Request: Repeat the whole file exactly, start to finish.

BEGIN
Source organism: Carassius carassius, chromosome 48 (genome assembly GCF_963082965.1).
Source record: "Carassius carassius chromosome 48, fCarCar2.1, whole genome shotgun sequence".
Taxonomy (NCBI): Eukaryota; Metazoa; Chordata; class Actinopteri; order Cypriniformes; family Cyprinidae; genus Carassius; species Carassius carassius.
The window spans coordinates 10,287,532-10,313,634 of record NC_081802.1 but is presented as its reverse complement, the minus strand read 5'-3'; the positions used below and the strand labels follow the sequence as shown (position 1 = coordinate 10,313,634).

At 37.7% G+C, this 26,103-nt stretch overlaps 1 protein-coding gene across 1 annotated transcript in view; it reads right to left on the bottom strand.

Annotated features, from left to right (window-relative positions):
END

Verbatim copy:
Source organism: Carassius carassius, chromosome 48 (genome assembly GCF_963082965.1).
Source record: "Carassius carassius chromosome 48, fCarCar2.1, whole genome shotgun sequence".
Taxonomy (NCBI): Eukaryota; Metazoa; Chordata; class Actinopteri; order Cypriniformes; family Cyprinidae; genus Carassius; species Carassius carassius.
The window spans coordinates 10,287,532-10,313,634 of record NC_081802.1 but is presented as its reverse complement, the minus strand read 5'-3'; the positions used below and the strand labels follow the sequence as shown (position 1 = coordinate 10,313,634).

At 37.7% G+C, this 26,103-nt stretch overlaps 1 protein-coding gene across 1 annotated transcript in view; it reads right to left on the bottom strand.

Annotated features, from left to right (window-relative positions):